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This is the third of the television programmes connected with this course which, attempts to place revolutions in their social, economic and geographical context. In many ways, the Austrian Empire... represented the most complex of problems for its would be revolutionaries. There were as many races, religions, languages,social, economic and geographical contexts as most of western Europe put together. In this programme, Dr. Christopher Harvie has decided to discuss only two of the problems, those of land and the account of the English traveller of the Turnbull, and illustrating his words with contemporary illustrations and modern photographs, Christopher Harvie shows how great were the difficulties facing reformers of a varied, but largely semi-feudal system of land tenure, and the sometimes conflicting demands of revolutionary nationalists in such a racially varied Empire.
Metadata describing this Open University video programme
Module code and title: A321, The revolutions of 1848
Item code: A321; 07
First transmission date: 15-07-1976
Published: 1976
Rights Statement:
Restrictions on use:
Duration: 00:24:09
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Producer: Edward Hayward
Contributors: Chris Harvie; Brian Hayes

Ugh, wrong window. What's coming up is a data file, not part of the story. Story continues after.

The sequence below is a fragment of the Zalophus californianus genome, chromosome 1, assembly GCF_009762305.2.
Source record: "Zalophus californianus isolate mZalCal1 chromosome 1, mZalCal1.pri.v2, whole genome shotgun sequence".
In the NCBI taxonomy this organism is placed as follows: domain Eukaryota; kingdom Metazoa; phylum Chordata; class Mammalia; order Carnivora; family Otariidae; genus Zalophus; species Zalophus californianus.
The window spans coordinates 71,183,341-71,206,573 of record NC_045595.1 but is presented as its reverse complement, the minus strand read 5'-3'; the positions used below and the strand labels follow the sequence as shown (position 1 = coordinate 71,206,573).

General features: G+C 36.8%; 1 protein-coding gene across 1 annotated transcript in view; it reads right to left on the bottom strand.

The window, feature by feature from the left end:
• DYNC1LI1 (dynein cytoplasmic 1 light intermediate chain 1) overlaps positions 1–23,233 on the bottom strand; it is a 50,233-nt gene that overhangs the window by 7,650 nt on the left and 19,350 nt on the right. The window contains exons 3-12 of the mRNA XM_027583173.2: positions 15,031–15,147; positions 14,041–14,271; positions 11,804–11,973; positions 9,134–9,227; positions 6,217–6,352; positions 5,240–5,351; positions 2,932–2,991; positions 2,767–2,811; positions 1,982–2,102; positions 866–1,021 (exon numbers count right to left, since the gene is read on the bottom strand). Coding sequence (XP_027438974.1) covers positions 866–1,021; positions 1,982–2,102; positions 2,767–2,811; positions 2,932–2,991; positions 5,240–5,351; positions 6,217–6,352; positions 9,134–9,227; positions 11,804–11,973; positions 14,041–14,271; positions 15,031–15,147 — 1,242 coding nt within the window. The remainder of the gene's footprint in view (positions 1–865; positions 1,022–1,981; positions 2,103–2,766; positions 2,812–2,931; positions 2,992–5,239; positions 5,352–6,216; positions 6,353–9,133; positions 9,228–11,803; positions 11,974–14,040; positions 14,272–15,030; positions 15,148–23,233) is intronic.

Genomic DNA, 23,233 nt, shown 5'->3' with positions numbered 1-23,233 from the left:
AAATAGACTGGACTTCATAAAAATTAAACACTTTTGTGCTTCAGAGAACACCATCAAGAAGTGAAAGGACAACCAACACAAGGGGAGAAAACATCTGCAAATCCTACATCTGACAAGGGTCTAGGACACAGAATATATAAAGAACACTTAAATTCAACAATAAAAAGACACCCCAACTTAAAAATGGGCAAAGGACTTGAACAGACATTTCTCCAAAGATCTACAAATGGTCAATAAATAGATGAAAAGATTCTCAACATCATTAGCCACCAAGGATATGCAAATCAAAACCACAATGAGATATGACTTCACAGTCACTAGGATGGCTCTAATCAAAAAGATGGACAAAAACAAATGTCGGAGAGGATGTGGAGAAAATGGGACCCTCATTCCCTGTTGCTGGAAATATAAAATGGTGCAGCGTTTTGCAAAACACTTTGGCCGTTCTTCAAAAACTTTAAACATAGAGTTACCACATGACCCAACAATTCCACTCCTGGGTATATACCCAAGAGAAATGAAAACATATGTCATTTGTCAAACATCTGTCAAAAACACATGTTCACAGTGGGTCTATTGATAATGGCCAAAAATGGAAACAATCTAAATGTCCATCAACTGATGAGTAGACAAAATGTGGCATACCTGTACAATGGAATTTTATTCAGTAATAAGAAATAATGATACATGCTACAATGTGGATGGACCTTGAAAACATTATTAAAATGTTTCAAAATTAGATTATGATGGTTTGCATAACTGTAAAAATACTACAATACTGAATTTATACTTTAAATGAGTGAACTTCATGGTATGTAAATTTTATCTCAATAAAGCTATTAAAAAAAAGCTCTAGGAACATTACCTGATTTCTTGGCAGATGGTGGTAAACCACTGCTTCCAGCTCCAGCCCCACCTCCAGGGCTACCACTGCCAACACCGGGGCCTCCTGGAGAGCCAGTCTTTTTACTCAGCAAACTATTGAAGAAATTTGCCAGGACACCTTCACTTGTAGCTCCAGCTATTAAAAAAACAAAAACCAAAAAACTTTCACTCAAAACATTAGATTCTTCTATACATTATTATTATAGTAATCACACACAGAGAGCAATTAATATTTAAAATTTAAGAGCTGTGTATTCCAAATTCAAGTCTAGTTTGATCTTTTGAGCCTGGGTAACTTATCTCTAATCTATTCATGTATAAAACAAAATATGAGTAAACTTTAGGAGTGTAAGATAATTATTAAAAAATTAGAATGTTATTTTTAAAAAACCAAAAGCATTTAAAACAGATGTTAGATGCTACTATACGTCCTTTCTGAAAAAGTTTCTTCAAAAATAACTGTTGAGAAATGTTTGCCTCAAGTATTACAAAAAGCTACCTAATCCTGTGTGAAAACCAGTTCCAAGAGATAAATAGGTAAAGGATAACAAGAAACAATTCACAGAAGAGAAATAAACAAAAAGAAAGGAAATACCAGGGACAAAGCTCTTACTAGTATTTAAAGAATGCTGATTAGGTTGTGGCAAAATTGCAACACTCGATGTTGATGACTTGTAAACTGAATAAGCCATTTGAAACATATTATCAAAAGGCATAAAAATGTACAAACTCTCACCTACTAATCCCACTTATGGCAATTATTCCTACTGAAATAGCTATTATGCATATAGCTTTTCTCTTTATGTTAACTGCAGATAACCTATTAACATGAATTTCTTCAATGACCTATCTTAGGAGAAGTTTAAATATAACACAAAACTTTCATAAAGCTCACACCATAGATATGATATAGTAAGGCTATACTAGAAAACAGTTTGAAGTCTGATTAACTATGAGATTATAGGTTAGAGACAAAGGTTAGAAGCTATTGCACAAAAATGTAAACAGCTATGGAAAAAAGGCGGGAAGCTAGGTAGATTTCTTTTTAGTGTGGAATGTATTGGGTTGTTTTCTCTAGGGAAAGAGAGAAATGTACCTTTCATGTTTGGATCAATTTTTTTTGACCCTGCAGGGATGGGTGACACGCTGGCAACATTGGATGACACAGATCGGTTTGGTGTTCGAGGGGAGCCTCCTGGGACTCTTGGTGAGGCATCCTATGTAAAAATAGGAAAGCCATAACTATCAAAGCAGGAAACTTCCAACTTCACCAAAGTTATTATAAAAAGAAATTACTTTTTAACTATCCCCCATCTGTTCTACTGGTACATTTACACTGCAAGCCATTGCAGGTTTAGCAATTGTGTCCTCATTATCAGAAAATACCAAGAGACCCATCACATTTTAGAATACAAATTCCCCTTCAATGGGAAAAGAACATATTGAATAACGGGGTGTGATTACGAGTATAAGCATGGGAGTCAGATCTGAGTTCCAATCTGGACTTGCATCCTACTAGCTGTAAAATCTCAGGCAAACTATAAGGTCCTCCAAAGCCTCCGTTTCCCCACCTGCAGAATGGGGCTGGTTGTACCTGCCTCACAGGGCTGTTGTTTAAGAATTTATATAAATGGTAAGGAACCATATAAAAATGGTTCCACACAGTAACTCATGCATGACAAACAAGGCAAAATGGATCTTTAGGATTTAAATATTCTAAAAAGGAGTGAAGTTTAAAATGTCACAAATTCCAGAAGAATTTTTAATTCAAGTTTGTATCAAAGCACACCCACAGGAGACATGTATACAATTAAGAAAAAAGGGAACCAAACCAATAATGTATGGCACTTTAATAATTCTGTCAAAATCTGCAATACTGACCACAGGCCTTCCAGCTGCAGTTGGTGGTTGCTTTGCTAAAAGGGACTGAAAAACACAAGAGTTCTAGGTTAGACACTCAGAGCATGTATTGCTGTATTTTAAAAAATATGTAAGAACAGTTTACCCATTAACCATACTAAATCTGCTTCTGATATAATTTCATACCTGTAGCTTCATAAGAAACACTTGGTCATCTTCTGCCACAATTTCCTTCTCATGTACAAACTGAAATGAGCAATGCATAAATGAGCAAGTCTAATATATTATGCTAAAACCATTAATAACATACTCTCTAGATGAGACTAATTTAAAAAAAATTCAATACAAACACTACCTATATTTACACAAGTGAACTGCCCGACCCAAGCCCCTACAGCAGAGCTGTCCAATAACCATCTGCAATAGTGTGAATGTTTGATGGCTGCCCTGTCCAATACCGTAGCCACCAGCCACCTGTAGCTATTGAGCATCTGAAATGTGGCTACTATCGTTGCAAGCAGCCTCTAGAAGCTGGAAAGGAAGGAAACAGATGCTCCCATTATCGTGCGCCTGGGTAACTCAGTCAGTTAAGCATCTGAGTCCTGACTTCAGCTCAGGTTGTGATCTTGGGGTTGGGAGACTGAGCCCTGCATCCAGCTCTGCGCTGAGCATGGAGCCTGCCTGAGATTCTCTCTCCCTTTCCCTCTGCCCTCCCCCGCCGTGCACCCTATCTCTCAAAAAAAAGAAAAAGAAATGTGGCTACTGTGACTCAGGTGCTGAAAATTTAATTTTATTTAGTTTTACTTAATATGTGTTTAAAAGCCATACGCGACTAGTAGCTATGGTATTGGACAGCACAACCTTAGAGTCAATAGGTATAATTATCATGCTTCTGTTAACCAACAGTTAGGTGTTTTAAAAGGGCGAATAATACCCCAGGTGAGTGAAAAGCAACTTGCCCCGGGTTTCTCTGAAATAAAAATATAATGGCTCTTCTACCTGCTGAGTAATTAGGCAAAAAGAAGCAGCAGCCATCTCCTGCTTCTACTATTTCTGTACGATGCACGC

Publisher: BBC Open University
Keyword(s): Industry; Politics; Religion
Footage description: The programme opens with stills of Francis Joseph and his fellow Habsburgs, over which Harvie comments on the demise of the Austrian Empire between 1848 and 1918. From the studio, Harvie explains why the two issues of land and race were of crucial importance in the Austrian Empire. Using a studio chart, he describes the taxation system employed in the Empire, and briefly describes the brand of autocracy that the Habsburgs adhered to. Harvie describes the economic problems of the Habsburg Empire. Over an animated map and stills he describes industrial development and internal and external trade. From the studio Harvie describes the conservative influence of the nobility within the Empire. Stills show their lifestyle. Harvie describes and accounts for the condition of the peasantry. Over a map of the Empire he indicates regional differences in land use and transportation. He uses a studio chart to show average peasant earnings in different regions, and comments on the Empire's various races over stills of houses peculiar to the different ethnic groups. Over various stills of peasant life, a long quotation from the English traveller John Paget describes the rights of peasants under serfdom. Harvie expands on this, describing patterns of tenure over a map of the Empire. Harvie explains the unpopularity of modified feudalism among both peasantry and nobility. Stills show peasants in revolt and the Austrian Reichstag meeting. Harvie explains the nature of Austrian liberalism and the importance of Germans with the Empire. He uses an ethnographical mapas an aid. Over relevant stills, Harvie describes the position of the Slavs within the Empire, also quoting from Paget and Turnbull. He describes cultural and religious differences between the various Slav groups, and their role in the Imperial army. From the studio, Harvie concludes with a statement on the importance of the Slavs between 1848 and 1918.
Master spool number: 6HT/72116
Production number: 00525_3218
Videofinder number: 3314
Available to public: no